Soft Cell Sarcoma

Since I posted the original thread here back at the end of August, they’ve obviously come up with a diagnosis. I hadn’t mentioned anymore about it because it’s been a pretty rough process for everyone involved and lots of anger (at David and his wife for dragging their feet over millions of issues that need to be taken care of – denial has always been one of his biggest traits – and not really putting him or the kids as utmost priorities one and two) especially from me. :frowning:

Anyway, in the interim, it’s been declared as Soft Tissue Sarcoma with a further prognosis of, as to be expected, not good. Six weeks ago that was, as I believe I stated before (sorry, but it’s too painful to go back and read for veracity), roughly half to a full year. However, he just started (necessarily or so remains to be unseen – since it’s supposedly so far along basically everywhere, I seem to understand it’s just to alleviate pressure/suffering and prolong life – and I’m just not sure what the real purpose is, but regardless…) chemo within the week and today he was coming back home (they’ve had him the hospital the whole time). Last night, they stopped shy of one final treatment in this round to check progress and evaluate his readiness to leave.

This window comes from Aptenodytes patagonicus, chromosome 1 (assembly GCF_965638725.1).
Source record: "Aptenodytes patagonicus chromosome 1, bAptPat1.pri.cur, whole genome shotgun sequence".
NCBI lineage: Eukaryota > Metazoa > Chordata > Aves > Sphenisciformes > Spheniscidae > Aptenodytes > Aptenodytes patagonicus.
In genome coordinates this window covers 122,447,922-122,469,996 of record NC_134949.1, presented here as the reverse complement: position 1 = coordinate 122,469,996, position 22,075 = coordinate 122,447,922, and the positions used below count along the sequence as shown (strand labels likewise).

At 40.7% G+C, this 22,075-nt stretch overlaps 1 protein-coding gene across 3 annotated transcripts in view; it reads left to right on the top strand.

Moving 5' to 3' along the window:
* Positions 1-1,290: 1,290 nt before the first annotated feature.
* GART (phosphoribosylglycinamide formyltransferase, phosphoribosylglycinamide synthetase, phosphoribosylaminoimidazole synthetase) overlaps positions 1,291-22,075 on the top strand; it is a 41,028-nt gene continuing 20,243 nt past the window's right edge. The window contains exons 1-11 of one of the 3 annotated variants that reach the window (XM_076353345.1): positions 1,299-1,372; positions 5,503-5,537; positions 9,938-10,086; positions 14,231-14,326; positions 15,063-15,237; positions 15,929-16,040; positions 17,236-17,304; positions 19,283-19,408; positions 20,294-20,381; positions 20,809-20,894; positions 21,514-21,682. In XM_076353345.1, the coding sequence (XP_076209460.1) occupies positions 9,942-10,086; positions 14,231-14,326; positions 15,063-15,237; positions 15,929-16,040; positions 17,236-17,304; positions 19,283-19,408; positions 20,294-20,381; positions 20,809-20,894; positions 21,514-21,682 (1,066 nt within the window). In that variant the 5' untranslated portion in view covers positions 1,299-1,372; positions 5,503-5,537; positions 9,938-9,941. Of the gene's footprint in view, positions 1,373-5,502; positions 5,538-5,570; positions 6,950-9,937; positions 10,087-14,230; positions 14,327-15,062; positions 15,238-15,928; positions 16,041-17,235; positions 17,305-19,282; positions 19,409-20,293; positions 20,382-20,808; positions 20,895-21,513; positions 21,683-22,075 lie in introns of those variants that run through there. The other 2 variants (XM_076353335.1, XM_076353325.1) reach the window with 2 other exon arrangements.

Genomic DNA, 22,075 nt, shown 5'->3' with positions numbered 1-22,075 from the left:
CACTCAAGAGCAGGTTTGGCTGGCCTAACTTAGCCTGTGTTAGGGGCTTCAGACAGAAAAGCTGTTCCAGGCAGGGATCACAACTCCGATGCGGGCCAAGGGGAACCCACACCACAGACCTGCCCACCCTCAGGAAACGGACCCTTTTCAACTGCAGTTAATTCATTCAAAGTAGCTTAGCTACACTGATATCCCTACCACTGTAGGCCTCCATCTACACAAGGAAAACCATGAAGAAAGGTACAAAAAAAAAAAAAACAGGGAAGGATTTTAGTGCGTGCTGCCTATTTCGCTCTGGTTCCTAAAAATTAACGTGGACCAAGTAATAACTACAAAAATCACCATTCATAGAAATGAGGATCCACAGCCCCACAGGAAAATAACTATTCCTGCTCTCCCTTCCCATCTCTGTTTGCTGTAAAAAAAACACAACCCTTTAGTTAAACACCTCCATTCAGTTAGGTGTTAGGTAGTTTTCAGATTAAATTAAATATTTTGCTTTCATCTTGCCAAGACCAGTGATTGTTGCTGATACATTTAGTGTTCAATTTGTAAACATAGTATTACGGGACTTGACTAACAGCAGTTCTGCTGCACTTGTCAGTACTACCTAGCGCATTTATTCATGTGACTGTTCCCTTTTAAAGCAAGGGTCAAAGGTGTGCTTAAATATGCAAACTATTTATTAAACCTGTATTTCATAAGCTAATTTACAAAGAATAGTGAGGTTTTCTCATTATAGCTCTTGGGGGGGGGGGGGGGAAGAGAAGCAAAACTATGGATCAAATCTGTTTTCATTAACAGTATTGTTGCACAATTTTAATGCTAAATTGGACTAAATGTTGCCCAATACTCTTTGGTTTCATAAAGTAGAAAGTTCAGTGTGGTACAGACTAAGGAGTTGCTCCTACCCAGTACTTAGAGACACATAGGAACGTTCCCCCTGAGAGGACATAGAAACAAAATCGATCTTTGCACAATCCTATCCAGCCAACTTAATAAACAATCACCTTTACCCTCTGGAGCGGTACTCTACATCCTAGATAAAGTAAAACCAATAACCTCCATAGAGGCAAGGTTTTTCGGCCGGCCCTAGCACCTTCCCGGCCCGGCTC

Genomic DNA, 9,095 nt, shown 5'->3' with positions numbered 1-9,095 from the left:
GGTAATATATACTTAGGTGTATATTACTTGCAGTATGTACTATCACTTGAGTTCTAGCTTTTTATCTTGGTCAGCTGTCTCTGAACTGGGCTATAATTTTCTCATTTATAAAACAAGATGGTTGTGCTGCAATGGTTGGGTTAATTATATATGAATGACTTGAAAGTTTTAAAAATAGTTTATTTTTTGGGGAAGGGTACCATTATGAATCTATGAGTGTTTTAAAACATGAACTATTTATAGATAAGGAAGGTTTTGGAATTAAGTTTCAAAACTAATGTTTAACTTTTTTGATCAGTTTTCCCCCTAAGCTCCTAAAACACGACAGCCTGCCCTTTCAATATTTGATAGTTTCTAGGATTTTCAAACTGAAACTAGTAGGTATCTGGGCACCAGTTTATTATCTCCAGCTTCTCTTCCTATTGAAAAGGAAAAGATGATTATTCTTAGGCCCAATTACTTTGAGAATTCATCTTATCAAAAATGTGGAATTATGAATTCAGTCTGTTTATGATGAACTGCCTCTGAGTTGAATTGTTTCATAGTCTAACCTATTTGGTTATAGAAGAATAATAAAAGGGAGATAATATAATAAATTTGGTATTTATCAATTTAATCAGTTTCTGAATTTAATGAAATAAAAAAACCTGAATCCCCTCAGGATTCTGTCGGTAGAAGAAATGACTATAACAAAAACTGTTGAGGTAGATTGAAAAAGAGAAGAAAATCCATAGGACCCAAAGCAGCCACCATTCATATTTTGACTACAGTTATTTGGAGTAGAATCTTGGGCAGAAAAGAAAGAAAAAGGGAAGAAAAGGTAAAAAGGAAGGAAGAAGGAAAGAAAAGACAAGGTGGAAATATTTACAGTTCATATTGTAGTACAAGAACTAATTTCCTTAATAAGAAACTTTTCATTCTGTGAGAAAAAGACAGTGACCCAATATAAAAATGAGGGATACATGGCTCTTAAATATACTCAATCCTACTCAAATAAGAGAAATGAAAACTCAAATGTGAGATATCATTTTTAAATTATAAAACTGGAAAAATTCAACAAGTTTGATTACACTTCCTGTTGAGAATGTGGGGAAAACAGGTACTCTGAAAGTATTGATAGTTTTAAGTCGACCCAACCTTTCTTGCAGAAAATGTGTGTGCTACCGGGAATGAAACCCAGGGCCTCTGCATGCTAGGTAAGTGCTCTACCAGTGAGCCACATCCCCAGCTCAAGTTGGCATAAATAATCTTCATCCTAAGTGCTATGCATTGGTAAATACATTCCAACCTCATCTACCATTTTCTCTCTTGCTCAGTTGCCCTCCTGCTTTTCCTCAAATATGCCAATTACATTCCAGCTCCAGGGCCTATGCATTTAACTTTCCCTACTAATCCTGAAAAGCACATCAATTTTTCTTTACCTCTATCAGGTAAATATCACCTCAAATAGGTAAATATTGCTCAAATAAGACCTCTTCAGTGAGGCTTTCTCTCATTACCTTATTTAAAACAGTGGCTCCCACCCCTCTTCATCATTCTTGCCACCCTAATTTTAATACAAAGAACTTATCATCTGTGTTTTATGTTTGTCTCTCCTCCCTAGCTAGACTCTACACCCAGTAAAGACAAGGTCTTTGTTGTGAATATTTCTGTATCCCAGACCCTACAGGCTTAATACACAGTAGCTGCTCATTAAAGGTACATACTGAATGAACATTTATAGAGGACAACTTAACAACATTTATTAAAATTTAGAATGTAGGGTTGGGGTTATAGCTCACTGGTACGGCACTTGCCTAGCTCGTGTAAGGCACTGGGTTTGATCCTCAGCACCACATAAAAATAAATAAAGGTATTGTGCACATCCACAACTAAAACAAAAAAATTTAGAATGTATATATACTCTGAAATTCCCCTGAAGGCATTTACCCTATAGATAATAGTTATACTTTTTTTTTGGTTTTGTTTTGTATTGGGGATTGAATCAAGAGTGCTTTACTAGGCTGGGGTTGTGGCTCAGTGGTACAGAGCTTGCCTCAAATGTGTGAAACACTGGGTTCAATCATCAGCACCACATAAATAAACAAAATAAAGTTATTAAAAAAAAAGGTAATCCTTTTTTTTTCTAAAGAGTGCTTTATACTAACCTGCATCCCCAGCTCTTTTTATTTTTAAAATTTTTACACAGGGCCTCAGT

Apparently (according to his none-to-bright [and trust me, that’s being way too generous] wife) he’s gotten much worse and even has taken the entire thing really badly anyway. Which, unfortunately, we haven’t been kept much abreast of. I’ve been struggling with another bound of agoraphobia after my move and my/our folks have pretty much been out of town since Friday before last, plus David’s been highly doped up sounding when I talked to him daily and has done (rightfully so) nothing but sleep and, I guess, puke. So they’re keeping him and for Og knows how long.

I’ve said all this to (1) purge and actualize how I feel, (2) see if any of you guys knows much about this and what to expect as things advance, and (3) request whatever can be given… good thoughts, prayers, well wishes, whatever. This board has always been a great comfort to me in times of need and distress (and beyond) and I’m always blessed and thankful that I can return to it over and over again.

My sincerest gratitude to you all, even for simply taking your time in reading our story and for all the help from my first forte into this really shitty world of the impending death of a close (but I wish it’d been much ‘er’) loved one. To everyone who has, does or will face the same, my heart goes out to all.


I am deeply sorry for what you and your family are going through.

You will have such a special place in your step-brother’s children’s lives- you can help them remember the man you grew to be so proud of.

Please accept my heart-felt sympathies.

I’m very sorry to hear this sad news. While I do not have much knowledge of soft tissue sarcomas myself, I found a link to some mailing lists for sarcoma that might be able to give you some specific advice and guidance:
I certainly wish you all the best in dealing with this.